Can you remember any of those memorable cases?
An incident in Ogudu comes to mind here, the owner of a store did not give the agency’s monitoring team access to the store, and the law says you can file compliance notice for any kind of infringement of the provisions of our law. After filing the compliance notice, their lawyer ran here and said he had read the law and apologised on behalf of the client. We were invited to come back, and interestingly, the man was very co-operative. Incidentally, all his goods were fit for purpose and of quality. There was another in Surulere that kept the monitoring team waited for hours and didn’t give them access. We therefore filed a compliance notice, and the person that had gone to serve the notice came back this morning to say they didn’t accept the notice. In that case, we ill escalate actions on the issue.
The agency appears to be taking ‘soft approach’ Is this deliberate?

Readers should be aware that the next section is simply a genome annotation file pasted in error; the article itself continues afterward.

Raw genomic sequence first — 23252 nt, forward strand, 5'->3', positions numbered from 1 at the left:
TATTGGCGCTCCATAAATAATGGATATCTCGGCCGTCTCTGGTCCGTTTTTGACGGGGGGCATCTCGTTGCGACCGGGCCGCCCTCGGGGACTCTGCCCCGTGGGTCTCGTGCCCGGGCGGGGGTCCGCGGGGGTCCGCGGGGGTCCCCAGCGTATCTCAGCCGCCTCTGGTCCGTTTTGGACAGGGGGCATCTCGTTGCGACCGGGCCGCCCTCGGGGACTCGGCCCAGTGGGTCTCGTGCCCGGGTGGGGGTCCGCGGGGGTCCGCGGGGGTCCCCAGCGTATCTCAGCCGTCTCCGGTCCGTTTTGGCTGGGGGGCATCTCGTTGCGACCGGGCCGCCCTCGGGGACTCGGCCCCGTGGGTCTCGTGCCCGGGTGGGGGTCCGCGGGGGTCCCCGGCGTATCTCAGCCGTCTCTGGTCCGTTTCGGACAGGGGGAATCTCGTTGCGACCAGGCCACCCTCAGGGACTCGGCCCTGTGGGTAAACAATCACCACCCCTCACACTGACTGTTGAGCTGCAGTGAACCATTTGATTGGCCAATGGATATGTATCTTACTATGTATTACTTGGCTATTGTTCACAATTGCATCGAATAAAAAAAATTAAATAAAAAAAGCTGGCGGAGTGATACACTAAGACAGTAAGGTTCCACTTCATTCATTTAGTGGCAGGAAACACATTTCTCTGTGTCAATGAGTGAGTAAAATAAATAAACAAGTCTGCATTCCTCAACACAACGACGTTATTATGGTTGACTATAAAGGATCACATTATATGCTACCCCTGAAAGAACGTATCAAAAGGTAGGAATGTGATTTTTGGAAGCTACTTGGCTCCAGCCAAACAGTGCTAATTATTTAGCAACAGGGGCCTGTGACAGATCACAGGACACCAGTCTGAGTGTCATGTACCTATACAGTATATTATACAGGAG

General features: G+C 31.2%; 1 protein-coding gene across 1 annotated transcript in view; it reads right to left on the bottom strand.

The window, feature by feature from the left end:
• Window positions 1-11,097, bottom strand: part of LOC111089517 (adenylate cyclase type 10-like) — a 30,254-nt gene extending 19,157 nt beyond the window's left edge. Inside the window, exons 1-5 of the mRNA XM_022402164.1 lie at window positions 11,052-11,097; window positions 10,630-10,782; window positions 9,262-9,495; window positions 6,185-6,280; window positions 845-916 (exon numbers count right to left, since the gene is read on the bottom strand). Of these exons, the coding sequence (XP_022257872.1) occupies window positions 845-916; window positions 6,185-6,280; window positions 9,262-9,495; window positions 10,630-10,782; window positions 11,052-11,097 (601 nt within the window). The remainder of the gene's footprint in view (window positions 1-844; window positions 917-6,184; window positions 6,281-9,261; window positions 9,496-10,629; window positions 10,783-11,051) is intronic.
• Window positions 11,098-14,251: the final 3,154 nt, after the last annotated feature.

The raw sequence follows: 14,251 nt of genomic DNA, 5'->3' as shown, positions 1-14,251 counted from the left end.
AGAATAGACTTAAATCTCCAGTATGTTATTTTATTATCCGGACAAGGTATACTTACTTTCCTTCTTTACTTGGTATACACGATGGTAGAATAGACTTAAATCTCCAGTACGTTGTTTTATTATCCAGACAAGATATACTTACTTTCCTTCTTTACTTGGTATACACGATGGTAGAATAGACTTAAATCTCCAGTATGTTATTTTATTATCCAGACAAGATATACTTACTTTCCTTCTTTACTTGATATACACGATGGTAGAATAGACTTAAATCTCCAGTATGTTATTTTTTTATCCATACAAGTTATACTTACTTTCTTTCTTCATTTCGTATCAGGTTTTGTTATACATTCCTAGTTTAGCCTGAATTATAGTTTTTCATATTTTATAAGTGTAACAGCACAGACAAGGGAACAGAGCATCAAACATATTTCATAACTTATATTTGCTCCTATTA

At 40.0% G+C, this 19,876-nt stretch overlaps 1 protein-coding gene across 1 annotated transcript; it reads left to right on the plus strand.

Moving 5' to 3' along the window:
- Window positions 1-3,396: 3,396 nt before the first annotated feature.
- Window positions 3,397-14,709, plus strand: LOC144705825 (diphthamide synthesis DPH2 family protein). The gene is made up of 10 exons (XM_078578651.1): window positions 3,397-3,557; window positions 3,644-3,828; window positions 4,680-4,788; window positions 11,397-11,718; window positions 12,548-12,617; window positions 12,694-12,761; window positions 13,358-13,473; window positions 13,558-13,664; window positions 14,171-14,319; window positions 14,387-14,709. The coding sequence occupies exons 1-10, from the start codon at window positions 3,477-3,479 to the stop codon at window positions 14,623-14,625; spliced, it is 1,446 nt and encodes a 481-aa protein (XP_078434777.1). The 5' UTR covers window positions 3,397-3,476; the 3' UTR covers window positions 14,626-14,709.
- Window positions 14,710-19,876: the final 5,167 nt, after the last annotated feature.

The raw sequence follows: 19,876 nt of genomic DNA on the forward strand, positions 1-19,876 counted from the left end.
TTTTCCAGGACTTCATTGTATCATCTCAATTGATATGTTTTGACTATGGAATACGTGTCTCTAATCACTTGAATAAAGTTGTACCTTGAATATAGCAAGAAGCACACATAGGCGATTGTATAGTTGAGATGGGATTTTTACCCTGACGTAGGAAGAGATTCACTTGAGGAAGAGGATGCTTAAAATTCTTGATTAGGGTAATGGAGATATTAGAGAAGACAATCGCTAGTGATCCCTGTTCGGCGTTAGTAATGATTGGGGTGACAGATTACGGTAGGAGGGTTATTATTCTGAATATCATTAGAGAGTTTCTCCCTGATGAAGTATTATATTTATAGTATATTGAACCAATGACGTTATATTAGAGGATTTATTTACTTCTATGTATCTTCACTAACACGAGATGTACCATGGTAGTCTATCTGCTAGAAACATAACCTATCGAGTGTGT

The idea is that since it is a new agency and its operations are basically new, we want to educate the people. Let people know that we are coming on a friendly note for now. Like I said earlier, the law empowers us to prosecute anybody that contravenes any provision of the law and give a fine of N750,000 or jail term. If the infringement continues, the court can impose further a fine of N20,000 per day, as the long as the infringement lasts. We have the power of enforcement, but because we are still new, we want to educate the people first. That is why we are parleying with traders in the different sectors of the market. Procedure for lodging a complaint Quite simple. You come in here and complain. Our doors are open to every consumer, and don’t forget, we are all consumers, in one form or the other. We don’t close till after six and the agency not for the elites alone. Definitely, we are not for the elites alone. We’ve made provisions for the barely literates, who might have one complaint or the other to lodge. If you come here and you are unable to express yourself, we’ve designed form where the details of the complaints will be filled. If the person is not literate enough to write, we have people here who understand different languages. They will listen to the complainant and help him or her fill the form. So, we are for everybody. And so far, the agency has not rejected any complaint. As long as the issue is not more than six weeks before it is reported